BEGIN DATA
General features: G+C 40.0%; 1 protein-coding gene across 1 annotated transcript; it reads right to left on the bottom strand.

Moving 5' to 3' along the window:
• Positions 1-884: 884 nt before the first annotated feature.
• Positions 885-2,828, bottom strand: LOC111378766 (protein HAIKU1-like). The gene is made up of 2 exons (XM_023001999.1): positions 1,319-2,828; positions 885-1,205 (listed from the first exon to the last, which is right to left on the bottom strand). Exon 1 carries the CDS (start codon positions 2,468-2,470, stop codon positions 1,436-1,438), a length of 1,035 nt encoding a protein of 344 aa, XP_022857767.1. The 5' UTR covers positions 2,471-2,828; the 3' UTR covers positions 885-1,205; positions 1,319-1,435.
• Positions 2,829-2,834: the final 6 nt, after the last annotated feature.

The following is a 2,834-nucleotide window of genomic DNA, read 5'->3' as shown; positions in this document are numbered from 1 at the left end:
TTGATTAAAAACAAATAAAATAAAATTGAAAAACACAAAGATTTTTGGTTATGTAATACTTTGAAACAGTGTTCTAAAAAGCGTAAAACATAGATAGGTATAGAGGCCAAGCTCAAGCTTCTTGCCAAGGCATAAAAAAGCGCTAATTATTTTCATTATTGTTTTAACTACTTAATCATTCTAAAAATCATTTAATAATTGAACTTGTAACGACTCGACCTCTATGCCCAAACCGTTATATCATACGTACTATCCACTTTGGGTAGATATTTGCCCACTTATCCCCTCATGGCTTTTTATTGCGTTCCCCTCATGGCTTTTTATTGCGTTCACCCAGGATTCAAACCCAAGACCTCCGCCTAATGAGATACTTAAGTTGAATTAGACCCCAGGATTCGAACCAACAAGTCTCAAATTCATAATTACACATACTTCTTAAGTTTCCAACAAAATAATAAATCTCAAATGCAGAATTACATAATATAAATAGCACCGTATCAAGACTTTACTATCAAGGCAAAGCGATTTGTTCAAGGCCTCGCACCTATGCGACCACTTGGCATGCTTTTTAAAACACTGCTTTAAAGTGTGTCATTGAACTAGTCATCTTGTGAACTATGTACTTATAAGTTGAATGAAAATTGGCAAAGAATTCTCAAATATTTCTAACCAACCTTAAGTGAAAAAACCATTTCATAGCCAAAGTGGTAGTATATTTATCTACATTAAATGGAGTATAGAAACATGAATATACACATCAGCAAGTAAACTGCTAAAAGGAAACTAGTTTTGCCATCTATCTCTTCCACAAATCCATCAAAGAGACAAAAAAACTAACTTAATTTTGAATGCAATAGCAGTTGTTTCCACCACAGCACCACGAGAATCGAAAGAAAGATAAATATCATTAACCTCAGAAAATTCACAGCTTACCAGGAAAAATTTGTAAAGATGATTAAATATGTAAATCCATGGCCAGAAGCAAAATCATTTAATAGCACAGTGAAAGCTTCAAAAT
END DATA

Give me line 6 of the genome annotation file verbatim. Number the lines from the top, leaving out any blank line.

The following is a 2,834-nucleotide window of genomic DNA, read 5'->3' as shown; positions in this document are numbered from 1 at the left end: